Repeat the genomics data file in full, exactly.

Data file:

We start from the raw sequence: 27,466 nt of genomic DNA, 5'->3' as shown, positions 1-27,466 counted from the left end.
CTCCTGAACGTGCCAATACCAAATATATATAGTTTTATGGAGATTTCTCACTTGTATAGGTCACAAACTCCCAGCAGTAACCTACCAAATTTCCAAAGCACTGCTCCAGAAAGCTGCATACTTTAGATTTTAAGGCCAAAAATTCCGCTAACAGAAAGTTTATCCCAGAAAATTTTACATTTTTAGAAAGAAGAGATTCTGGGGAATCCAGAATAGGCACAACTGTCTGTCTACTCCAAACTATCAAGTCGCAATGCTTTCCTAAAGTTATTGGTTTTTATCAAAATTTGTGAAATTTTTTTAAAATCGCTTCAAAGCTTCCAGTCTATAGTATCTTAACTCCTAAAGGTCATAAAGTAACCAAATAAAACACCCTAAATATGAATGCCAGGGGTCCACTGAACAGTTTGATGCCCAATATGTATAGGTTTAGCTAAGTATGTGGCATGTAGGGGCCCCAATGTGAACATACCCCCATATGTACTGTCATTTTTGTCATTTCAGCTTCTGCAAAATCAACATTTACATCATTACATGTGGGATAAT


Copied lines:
We start from the raw sequence: 27,466 nt of genomic DNA, 5'->3' as shown, positions 1-27,466 counted from the left end.
CTCCTGAACGTGCCAATACCAAATATATATAGTTTTATGGAGATTTCTCACTTGTATAGGTCACAAACTCCCAGCAGTAACCTACCAAATTTCCAAAGCACTGCTCCAGAAAGCTGCATACTTTAGATTTTAAGGCCAAAAATTCCGCTAACAGAAAGTTTATCCCAGAAAATTTTACATTTTTAGAAAGAAGAGATTCTGGGGAATCCAGAATAGGCACAACTGTCTGTCTACTCCAAACTATCAAGTCGCAATGCTTTCCTAAAGTTATTGGTTTTTATCAAAATTTGTGAAATTTTTTTAAAATCGCTTCAAAGCTTCCAGTCTATAGTATCTTAACTCCTAAAGGTCATAAAGTAACCAAATAAAACACCCTAAATATGAATGCCAGGGGTCCACTGAACAGTTTGATGCCCAATATGTATAGGTTTAGCTAAGTATGTGGCATGTAGGGGCCCCAATGTGAACATACCCCCATATGTACTGTCATTTTTGTCATTTCAGCTTCTGCAAAATCAACATTTACATCATTACATGTGGGATAAT